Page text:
At Our Foodbank, We Are Seeing The Flaws Of Universal Credit

We’re seeing in foodbanks, debt centres and soup kitchens people being plunged deeper into poverty, misery and suffering
OLI SCARFF via Getty Images

The rising demand at foodbanks since Universal Credit began is well documented. At my own foodbank, in Hastings, we have just about stopped reeling from the 87% increase in referrals we received in the first year of Universal Credit (UC) rolling out here.

UC arrived in Hastings 11 days before Christmas, on 14 December 2016. We went from a steady four years (2013-2016) of providing around 40,000 meals per annum to local people facing crisis, to a whopping 85,000 in 2017. We’re on course to hit about the same number again this year. These days, instead of dreaming that we’ll be able to close sometime soon, we just hope that our numbers will stay static.

Even that seems unrealistic. So far in Hastings 8,800 people receive UC. These are new claimants or those who have needed to change their benefits claim in the last 21 months or so. Under managed migration, which is due to bring everyone else on benefits across to UC starting from July 2019, we have been informed that there are another 14,000 people in Hastings yet to be transferred over to Universal Credit.

Calls for the Government to pause the rollout of UC are increasingly ubiquitous. At the start of last week, conservative Times columnist Clare Foges asked the Government to delay managed migration until the flaws in the system that are pushing people further into poverty can be fixed. While organisations such as the Trussell Trust foodbank network, Citizens’ Advice, and the Child Poverty Action Group are calling on the Government to make sure that no one is pushed into crisis as a result of the managed migration process.

Here at Jubilee+ we support the requests above, and would additionally like the Government to fix two specific problems with Universal Credit before it continues with the rollout. I presented these suggestions to the DWP Permanent Secretary in August, when he visited the foodbank in Hastings:

When an error is made by someone at the Job Centre, the claimant should not be penalised

This seems obvious, yet it is currently the case that if a claimant does not adhere to the requirements placed on them, they are penalised, and when a member of staff at the Job Centre makes a mistake, it is still the claimant who is penalised.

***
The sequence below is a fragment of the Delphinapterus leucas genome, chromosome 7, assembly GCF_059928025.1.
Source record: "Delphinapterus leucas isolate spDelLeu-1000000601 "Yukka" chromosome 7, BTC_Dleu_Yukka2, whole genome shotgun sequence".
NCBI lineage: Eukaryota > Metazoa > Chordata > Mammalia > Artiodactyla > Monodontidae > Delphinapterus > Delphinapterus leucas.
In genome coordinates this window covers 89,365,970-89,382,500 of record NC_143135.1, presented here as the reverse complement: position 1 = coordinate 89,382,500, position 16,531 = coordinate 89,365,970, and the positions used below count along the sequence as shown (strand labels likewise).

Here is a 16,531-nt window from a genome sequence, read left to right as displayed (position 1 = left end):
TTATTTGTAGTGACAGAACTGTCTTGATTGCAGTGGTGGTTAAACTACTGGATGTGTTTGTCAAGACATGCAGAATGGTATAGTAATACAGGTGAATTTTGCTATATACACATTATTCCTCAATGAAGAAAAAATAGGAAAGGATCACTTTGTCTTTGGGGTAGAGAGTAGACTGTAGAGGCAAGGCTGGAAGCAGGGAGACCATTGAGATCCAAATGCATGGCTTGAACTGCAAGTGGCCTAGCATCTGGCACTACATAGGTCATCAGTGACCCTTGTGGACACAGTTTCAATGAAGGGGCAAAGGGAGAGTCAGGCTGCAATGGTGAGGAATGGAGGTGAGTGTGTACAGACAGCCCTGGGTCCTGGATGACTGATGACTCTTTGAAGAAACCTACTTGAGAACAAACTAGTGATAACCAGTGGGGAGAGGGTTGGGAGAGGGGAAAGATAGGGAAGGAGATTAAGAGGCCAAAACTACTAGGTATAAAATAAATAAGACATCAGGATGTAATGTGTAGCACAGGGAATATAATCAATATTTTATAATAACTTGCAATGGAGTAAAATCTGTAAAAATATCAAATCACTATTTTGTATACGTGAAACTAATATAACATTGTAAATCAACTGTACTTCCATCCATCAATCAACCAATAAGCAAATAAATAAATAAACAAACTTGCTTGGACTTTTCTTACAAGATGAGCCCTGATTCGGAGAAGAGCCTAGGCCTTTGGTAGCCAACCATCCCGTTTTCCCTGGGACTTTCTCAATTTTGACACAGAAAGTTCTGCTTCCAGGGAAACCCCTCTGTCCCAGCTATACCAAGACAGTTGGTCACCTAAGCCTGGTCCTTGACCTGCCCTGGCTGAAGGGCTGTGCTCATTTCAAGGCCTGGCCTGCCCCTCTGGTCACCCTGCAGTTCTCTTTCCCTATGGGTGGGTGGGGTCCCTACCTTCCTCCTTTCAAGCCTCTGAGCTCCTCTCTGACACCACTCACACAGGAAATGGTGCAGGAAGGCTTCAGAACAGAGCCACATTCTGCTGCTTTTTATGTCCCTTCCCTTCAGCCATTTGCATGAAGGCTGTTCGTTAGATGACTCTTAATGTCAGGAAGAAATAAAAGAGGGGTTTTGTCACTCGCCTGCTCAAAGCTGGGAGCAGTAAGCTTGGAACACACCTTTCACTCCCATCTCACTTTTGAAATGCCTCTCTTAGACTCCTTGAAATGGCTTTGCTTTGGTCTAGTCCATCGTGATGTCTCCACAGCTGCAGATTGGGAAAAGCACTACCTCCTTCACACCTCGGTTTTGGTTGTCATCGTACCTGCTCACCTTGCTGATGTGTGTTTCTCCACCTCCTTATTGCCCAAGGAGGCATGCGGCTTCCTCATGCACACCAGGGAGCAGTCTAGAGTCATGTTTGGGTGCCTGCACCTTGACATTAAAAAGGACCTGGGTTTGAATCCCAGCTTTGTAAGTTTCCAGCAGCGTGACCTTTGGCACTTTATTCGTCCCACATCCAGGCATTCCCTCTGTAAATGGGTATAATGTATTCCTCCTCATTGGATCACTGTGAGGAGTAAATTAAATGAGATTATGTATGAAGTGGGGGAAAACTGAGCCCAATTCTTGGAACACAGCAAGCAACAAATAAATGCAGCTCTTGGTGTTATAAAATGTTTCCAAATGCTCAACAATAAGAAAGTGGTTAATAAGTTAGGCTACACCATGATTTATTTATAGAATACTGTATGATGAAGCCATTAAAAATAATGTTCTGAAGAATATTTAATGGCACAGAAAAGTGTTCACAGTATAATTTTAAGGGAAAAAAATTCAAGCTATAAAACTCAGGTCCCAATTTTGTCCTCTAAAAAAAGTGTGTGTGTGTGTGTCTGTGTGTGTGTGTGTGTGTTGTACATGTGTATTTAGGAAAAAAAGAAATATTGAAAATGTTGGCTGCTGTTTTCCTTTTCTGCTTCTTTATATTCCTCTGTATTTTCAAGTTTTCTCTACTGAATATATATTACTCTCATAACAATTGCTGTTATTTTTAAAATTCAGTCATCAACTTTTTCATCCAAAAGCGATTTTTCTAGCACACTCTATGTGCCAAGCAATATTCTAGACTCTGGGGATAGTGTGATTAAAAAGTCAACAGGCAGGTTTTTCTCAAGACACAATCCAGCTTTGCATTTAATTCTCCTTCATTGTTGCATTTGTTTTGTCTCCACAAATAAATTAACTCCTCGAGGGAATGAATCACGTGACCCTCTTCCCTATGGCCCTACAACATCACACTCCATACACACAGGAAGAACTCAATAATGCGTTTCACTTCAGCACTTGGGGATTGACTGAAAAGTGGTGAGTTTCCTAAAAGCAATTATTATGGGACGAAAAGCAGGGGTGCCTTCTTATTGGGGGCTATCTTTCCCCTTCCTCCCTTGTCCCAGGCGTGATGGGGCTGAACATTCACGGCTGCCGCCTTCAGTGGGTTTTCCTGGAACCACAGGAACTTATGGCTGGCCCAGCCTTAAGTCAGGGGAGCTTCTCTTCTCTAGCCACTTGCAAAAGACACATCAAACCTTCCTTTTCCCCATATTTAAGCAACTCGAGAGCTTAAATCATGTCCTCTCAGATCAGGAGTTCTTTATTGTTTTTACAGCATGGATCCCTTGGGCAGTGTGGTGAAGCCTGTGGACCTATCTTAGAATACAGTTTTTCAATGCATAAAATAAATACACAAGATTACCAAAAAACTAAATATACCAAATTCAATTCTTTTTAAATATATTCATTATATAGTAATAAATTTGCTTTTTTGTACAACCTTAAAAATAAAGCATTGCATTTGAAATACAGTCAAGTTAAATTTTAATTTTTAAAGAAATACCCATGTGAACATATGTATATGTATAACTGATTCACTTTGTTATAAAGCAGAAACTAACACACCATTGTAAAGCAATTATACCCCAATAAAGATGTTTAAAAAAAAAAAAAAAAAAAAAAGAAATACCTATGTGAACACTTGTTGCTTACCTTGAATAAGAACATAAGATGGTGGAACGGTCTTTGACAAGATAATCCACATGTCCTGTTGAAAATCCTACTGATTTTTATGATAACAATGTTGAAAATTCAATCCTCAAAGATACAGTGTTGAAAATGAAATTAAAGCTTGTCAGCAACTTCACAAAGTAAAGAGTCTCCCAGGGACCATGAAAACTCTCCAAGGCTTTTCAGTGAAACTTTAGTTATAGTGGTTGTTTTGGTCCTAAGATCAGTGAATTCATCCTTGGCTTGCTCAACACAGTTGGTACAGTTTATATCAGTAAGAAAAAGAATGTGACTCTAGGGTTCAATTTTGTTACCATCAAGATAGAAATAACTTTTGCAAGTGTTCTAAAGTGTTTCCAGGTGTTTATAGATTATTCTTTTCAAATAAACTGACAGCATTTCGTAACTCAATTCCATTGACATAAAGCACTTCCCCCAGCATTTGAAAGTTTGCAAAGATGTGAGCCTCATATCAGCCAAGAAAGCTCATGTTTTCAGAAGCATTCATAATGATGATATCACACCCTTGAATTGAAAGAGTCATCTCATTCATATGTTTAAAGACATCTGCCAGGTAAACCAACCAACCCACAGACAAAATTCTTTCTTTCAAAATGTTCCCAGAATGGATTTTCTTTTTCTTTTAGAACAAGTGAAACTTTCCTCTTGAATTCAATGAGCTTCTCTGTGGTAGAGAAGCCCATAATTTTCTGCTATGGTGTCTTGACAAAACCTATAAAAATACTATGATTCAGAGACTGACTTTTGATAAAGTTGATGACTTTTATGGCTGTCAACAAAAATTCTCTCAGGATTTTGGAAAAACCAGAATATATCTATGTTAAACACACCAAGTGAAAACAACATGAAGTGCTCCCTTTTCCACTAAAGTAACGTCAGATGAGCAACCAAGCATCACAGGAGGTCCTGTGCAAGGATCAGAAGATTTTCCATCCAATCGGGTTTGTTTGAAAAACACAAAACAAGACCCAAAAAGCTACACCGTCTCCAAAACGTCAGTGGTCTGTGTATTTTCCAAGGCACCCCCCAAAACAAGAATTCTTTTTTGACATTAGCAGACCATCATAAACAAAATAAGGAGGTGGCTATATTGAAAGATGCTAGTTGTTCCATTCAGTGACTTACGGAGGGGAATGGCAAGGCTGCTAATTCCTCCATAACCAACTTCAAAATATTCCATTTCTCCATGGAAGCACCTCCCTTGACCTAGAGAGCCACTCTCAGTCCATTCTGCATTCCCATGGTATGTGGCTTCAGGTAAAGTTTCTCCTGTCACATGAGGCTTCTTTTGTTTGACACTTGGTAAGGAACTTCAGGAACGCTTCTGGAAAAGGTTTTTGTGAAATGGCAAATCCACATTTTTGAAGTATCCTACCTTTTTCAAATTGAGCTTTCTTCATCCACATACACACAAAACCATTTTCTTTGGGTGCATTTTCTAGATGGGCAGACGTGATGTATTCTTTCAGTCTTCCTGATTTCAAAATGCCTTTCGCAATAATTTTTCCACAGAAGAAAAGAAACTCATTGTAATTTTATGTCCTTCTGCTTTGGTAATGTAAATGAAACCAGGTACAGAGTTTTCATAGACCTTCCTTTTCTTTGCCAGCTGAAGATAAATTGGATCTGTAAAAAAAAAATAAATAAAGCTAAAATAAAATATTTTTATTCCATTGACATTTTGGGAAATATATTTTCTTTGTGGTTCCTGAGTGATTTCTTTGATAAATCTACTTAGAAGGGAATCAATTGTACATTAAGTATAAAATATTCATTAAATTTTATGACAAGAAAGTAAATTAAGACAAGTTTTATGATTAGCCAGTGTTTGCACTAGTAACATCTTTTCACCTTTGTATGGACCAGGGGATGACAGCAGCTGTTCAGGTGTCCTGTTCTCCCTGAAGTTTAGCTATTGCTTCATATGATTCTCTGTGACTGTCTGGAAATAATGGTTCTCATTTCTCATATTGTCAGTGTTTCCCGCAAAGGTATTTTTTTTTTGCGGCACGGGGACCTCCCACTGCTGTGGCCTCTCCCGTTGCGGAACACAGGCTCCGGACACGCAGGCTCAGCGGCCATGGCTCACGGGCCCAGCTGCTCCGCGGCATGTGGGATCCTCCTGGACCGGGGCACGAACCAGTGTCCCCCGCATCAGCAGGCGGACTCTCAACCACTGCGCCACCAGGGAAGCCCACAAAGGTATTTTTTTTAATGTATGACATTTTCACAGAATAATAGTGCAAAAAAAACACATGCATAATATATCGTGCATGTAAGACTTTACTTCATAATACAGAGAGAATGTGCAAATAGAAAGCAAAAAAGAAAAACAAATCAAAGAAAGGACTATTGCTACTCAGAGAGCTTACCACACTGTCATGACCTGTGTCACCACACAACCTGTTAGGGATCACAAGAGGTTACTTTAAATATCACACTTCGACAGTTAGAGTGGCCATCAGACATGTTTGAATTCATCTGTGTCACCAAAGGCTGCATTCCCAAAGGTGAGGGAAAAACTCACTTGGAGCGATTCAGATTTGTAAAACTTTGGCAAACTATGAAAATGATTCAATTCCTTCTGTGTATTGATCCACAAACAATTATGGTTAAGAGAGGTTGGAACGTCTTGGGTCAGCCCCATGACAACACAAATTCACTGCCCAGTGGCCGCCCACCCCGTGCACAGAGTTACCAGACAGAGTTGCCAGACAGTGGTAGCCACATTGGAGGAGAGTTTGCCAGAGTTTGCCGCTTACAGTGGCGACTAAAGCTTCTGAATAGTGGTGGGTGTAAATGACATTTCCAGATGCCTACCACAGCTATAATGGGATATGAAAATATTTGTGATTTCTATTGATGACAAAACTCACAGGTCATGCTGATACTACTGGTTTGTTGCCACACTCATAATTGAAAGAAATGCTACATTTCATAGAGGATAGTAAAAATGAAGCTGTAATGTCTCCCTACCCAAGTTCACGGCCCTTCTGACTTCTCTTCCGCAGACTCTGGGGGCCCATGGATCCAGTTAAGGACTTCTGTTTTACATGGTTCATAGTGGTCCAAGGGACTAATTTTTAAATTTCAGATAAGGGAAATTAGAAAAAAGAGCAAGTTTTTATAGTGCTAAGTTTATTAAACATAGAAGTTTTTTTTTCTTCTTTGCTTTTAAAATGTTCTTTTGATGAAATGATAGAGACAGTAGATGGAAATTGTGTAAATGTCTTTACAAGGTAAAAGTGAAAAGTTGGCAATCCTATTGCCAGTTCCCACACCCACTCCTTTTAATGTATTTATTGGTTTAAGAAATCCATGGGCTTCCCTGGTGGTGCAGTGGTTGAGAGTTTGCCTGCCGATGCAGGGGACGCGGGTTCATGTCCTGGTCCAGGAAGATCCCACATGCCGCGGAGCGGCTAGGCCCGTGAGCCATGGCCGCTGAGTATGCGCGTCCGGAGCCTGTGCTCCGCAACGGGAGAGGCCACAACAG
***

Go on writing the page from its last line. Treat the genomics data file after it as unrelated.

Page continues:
Take the case of a care home worker who came to Hastings Foodbank after picking up two shifts. She informed her work coach that she had worked for 16 hours. Her UC should have been adjusted accordingly, but it was accidentally closed. This meant she had to start a new claim, waiting a further five weeks (minimum) before she would receive any further income.

This is not a one-off incident, but is repeated time and time again across the country.

One of the key aims of UC is to ‘make work pay’. But when mistakes like this happen, it’s a disincentive to take work opportunities when they arise, because there’s a risk you’ll end up struggling to get by.

It’s clearly not right, fair or just for the claimant to lose out when the mistake is made by someone at the Job Centre. Not only that, but a friend of mine who works at the Job Centre speaks of the incredible pressure and stress on colleagues when things like this happen. Imagine how you’d feel if you made a simple mistake and knew that someone wouldn’t be able to feed their family for the next few weeks as a result, but the system was set up in such a way that there was nothing you could do to rectify it.

Provide help and support for the most vulnerable people due to come over to UC before their migration begins, not during

Again this seems obvious, but it isn’t currently the plan. Yes, there is support available, such as budgeting courses and CV advice, but these don’t kick in until someone applies for UC. Seeing as the DWP and Job Centres already know who will be coming over to UC under managed migration (because they’re already on other benefits), there’s no need to delay the help and support that is available.

It makes sense to offer advice and skills coaching two or three months before a claimant’s transition to UC begins, not at the same time. The time when you’re facing a reduced income and all of the uncertainty that comes with changing benefits is not the time to try to learn how to handle your money differently.

For the most vulnerable, in particular, the support available needs to happen before the transition phase.

Jubilee+ is broadly in support of the aims of Universal Credit: we want work to pay and a streamlined benefits system should be a positive development. However, what we’re seeing in our communities, through church-based projects such as foodbanks, debt centres and soup kitchens, is people being plunged deeper into poverty, misery and suffering.

We urge the Government to take on board the two suggestions above. We hope they won’t stop there. Other organisations have called for recommendations that we support too. But these are the two further ideas we presented to the DWP Permanent Secretary and now call upon the Government to fix.

Volunteer at King’s Church Hastings, home of Hastings Foodbank


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